Article in English | WPRIM | ID: wpr-28504


STUDY DESIGN: Retrospective study. PURPOSE: To highlight risk factors, recurrence patterns and multimodal treatment in management of recurrent giant cell tumors (GCTs). OVERVIEW OF LITERATURE: GCTs of the spine are rare and challenging entities. Recurrences are very common and warrant complex management to prevent multiple recurrences. Gross total resection is preferred over subtotal procedures to prevent recurrences. However, resection is associated with morbidity and mortality. Proper understanding of risk factors and a high index of suspicion helps to spot recurrences early and aids in subsequent management. METHODS: Ten patients (six females, four males) with recurrent GCTs underwent 17 interventions. There were six lesions in the thoracic spine, two in the cervical spine and two in the lumbar spine. Recurrences were managed with preoperative digital subtraction embolization, intralesional curettage and postoperative radiotherapy. RESULTS: The average age at intervention was 31.3 years. The average duration of recurrence in patients following index surgery in a tertiary care hospital and surgery elsewhere was 7.3 years and was 40 months, respectively. The minimum recurrence-free interval after the last recurrent surgery was 10 years. CONCLUSIONS: Our study reports the largest recurrence-free interval for GCTs. Recurrent GCTs are challenging entities. Understanding of risk factors and meticulous planning is required to prevent recurrences. Intralesional surgery could be a safer and effective modality in managing recurrences.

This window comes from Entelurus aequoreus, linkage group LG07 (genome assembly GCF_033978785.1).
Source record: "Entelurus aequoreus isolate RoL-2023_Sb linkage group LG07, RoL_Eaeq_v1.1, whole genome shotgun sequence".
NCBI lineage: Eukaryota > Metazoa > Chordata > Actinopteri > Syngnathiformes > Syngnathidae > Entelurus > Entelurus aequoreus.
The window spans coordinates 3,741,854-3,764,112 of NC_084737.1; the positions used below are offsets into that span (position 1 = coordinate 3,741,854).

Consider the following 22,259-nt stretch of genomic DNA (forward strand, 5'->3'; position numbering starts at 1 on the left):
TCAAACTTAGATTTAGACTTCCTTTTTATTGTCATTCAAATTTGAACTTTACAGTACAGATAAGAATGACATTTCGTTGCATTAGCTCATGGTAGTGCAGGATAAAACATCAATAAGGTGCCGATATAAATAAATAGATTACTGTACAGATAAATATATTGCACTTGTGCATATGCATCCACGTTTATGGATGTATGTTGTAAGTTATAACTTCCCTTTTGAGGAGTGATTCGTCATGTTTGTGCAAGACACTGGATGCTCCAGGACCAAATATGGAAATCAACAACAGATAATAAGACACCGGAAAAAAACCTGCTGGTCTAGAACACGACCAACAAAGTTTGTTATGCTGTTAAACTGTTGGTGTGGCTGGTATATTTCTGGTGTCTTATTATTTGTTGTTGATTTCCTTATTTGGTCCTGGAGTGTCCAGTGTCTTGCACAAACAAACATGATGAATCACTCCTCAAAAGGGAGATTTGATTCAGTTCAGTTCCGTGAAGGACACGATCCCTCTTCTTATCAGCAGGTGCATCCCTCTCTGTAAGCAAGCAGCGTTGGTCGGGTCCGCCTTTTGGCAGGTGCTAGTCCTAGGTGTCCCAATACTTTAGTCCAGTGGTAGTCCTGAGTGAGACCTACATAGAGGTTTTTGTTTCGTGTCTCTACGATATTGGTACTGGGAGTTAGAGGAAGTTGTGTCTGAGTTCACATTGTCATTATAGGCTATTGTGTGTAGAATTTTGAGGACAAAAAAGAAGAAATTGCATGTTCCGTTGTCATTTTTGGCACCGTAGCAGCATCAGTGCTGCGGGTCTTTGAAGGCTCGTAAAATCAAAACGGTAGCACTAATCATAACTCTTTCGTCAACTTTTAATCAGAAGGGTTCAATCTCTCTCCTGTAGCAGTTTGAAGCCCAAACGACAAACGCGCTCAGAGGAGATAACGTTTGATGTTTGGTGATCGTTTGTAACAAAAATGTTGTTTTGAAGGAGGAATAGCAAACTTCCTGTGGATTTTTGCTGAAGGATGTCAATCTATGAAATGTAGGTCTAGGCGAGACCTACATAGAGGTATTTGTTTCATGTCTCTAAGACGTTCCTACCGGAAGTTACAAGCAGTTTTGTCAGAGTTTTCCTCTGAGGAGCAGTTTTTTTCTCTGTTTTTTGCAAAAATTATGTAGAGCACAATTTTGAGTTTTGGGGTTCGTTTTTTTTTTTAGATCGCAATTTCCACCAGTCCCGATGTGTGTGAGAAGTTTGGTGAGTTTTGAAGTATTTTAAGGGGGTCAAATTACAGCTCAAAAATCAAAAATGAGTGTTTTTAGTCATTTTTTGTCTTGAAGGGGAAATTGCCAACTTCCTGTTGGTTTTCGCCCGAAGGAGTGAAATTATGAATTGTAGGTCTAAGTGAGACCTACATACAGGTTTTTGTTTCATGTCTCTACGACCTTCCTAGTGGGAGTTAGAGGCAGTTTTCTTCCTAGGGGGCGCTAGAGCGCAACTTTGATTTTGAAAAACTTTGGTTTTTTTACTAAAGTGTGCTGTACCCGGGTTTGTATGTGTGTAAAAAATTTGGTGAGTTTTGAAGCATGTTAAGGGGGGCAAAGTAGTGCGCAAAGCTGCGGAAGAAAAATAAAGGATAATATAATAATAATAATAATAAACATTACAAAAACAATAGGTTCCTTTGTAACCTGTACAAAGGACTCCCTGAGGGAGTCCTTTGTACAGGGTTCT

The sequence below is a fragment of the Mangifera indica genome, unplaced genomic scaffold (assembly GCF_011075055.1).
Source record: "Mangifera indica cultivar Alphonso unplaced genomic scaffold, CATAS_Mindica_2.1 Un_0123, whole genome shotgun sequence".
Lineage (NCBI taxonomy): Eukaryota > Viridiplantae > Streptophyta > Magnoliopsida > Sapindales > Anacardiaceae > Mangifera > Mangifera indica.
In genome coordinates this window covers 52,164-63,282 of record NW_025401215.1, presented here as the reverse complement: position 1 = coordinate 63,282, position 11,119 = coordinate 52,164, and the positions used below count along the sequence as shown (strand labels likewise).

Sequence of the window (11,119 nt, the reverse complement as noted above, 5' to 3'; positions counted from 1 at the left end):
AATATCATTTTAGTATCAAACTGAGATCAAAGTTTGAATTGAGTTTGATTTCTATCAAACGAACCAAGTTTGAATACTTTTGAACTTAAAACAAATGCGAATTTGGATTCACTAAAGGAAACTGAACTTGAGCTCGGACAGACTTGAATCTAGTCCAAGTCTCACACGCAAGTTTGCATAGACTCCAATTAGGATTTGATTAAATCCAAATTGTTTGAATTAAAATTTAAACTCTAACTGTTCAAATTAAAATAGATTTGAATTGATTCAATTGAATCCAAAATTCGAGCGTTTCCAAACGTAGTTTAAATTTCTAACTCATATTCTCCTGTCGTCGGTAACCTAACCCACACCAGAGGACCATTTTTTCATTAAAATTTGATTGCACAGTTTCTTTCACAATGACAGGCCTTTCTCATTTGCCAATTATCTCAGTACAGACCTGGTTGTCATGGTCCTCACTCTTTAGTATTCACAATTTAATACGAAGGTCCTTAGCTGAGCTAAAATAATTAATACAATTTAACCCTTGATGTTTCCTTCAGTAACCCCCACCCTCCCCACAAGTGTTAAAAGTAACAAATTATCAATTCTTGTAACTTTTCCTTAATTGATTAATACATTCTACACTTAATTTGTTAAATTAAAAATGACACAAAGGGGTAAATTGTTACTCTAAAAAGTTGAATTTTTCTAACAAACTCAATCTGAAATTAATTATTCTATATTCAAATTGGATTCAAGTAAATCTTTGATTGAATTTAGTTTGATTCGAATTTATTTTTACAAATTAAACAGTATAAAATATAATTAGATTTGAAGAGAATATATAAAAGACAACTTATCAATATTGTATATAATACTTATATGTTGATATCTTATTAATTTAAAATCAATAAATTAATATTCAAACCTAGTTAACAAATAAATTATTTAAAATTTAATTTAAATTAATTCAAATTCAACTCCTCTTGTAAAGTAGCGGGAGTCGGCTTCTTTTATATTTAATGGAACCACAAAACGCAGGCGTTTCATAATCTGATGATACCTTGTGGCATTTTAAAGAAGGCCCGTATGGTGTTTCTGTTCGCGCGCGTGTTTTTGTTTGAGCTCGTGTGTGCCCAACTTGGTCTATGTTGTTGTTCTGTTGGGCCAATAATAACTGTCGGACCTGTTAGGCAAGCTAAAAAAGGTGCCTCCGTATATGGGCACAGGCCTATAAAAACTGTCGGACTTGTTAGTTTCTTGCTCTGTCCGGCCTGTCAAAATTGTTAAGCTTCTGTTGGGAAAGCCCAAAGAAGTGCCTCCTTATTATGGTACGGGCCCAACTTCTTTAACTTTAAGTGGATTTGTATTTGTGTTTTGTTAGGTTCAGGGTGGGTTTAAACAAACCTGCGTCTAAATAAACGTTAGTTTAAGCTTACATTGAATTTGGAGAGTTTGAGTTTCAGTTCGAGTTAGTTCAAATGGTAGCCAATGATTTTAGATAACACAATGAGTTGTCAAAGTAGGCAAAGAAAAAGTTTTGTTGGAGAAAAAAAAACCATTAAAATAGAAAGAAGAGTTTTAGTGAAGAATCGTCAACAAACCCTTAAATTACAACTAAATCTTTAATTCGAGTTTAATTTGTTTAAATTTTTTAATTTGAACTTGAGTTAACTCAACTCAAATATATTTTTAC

Combined Modality Therapy , Curettage , Female , Giant Cell Tumors , Giant Cells , Humans , Mortality , Radiotherapy , Recurrence , Retrospective Studies , Risk Factors , Spine , Tertiary Healthcare
Asian Spine Journal ; : 625-628, 2015.
Article in English | WPRIM | ID: wpr-42829